Read about the winner of this year’s CEO of the Year Award


Winner: Paul Cossell 


CEO - Paul Cossell CMYK

ISG’s chief executive is a surveyor by background, with more than 25 years’ experience in the built environment – having worked across corporate real estate, new-build, refurbishment and fit-out projects. Cossell joined ISG as a senior financial manager in 1996 and was appointed group managing director responsible for ISG’s commercial  office fit-out and engineering services business in 2010. In 2016 he was named ISG’s CEO, months after the company was taken over by Cathexis UK, a US-owned  investment fund, in a move that saw the company delisted from the London Stock Exchange. Since taking the top job he has overseen a turnaround that has seen ISG  shoot up Building’s Top 150 Contractors and Housebuilders ranking.This year the firm moved into third spot based on contracting turnover, up from 17th in 2018. Some of ISG’s big project wins while Cossell has been at the helm include a £50m deal to expand Lord’s cricket ground and a £110m job building UCL’s new centre for neurology.

Building Awards 2019 strap


Charlie Cornish

Manchester Airports Group

Cornish, chief executive of Manchester Airports Group for nearly a decade, is overseeing the £1bn overhaul of Manchester airport and the extensive capital programme at London Stansted. The group also owns East Midlands airport in Leicestershire. Building work on the £1bn Manchester Airport Transformation Programme began last year, with Laing O’Rourke named as main contractor for the four-year job in 2017. The programme is made up of a series of enhancements, including more than doubling the size of terminal two. During his time in charge at the group, Cornish has also overseen the planning of the £600m redevelopment of Stansted, set to take place over five  years. The centrepiece of this project, which will be the airport’s biggest upgrade in passenger facilities since the original terminal was completed in 1991, is the £130m Pascall + Watson-designed arrivals terminal. Once the new arrivals terminal has been completed, the existing Foster + Partners-designed terminal will be reconfigured to  become dedicated to departures only.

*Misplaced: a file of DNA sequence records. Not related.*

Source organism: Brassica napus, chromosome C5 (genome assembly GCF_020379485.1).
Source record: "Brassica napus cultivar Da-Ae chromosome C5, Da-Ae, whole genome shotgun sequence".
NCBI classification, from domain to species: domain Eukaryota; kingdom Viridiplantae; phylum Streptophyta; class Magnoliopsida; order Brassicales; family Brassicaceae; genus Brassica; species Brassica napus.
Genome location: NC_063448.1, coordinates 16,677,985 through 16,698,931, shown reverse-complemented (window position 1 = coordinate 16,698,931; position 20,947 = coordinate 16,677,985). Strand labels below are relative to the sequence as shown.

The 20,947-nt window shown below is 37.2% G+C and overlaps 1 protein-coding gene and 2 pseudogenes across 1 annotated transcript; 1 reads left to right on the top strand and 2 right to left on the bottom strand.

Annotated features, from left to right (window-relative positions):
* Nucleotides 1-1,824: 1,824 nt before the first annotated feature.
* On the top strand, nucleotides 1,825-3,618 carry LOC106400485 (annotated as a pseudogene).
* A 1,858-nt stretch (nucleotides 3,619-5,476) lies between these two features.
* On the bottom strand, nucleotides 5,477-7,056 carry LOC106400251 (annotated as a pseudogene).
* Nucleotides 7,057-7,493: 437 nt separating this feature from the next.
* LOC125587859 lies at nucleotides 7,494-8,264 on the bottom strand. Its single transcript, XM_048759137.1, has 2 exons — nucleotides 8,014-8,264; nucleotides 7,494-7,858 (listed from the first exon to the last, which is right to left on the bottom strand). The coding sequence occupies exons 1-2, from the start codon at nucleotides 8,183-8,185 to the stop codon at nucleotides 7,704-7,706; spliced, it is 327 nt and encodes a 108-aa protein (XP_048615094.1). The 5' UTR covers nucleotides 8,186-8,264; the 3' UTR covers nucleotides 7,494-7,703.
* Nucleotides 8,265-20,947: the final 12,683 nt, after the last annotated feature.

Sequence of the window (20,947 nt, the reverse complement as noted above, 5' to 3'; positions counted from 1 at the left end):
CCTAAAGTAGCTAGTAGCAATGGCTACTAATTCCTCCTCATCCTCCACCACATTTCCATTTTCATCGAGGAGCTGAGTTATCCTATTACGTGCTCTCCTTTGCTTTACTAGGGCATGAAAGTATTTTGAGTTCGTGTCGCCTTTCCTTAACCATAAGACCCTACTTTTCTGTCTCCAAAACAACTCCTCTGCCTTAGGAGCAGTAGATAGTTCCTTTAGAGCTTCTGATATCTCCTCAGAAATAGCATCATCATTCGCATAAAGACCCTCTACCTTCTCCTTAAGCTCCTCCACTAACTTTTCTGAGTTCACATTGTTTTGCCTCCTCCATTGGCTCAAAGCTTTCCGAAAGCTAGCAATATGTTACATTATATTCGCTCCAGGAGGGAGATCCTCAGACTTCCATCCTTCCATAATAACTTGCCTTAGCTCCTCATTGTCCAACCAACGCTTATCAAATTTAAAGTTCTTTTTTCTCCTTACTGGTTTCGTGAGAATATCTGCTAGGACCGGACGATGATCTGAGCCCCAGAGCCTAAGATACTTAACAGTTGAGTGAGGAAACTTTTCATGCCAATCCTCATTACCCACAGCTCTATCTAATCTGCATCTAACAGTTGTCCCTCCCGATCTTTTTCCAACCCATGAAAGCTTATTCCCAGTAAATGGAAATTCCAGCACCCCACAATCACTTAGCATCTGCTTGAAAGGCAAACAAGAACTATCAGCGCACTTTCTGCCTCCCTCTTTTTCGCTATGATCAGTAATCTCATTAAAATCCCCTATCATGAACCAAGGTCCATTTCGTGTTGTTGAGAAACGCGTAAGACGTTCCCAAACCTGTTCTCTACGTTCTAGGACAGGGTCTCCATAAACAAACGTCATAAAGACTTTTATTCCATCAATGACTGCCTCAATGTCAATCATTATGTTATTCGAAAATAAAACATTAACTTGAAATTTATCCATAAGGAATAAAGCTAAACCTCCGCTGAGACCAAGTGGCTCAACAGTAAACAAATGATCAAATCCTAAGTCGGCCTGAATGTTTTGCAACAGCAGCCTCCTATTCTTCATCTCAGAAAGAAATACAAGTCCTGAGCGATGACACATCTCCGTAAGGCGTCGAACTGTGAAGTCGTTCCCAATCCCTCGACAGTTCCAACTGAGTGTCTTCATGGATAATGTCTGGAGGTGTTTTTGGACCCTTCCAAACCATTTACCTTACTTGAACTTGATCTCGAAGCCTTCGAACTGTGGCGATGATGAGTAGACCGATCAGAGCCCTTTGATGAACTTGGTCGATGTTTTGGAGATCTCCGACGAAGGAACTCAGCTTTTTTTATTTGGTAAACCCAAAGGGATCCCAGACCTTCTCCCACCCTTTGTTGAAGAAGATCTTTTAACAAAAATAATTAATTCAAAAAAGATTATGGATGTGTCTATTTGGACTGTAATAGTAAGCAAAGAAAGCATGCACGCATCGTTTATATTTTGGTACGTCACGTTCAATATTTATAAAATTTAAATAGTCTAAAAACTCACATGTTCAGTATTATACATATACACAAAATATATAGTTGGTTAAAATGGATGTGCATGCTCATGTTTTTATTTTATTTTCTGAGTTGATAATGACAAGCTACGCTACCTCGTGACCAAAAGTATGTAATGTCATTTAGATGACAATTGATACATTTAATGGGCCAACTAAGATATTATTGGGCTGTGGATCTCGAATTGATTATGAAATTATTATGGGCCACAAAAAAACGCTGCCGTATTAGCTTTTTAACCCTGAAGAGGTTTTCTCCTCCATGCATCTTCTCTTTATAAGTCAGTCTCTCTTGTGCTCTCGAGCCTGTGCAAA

Leo Quinn

Balfour Beatty

Quinn was appointed group chief  executive in January 2015, returning to the company where he started his career as a civil engineer, and has been spearheading an  overhaul of the business ever since. In its last set of results, published in March, the country’s biggest contractor reported it is now reaching the targets set in Quinn’s plan  to revamp the business, called Build to Last, which he began shortly after rejoining the firm four years ago. When he arrived it had close to 100 problem contracts on its books, but the firm says only five of these remain. Margins at its UK, US and support services businesses are now all within the target ranges set by Quinn, with UK  construction reporting an underlying margin of 2.4% during the second half of 2018. Recent project wins include the £1bn deal to build HS2’s Old Oak Common station in  joint venture with Vinci and Systra.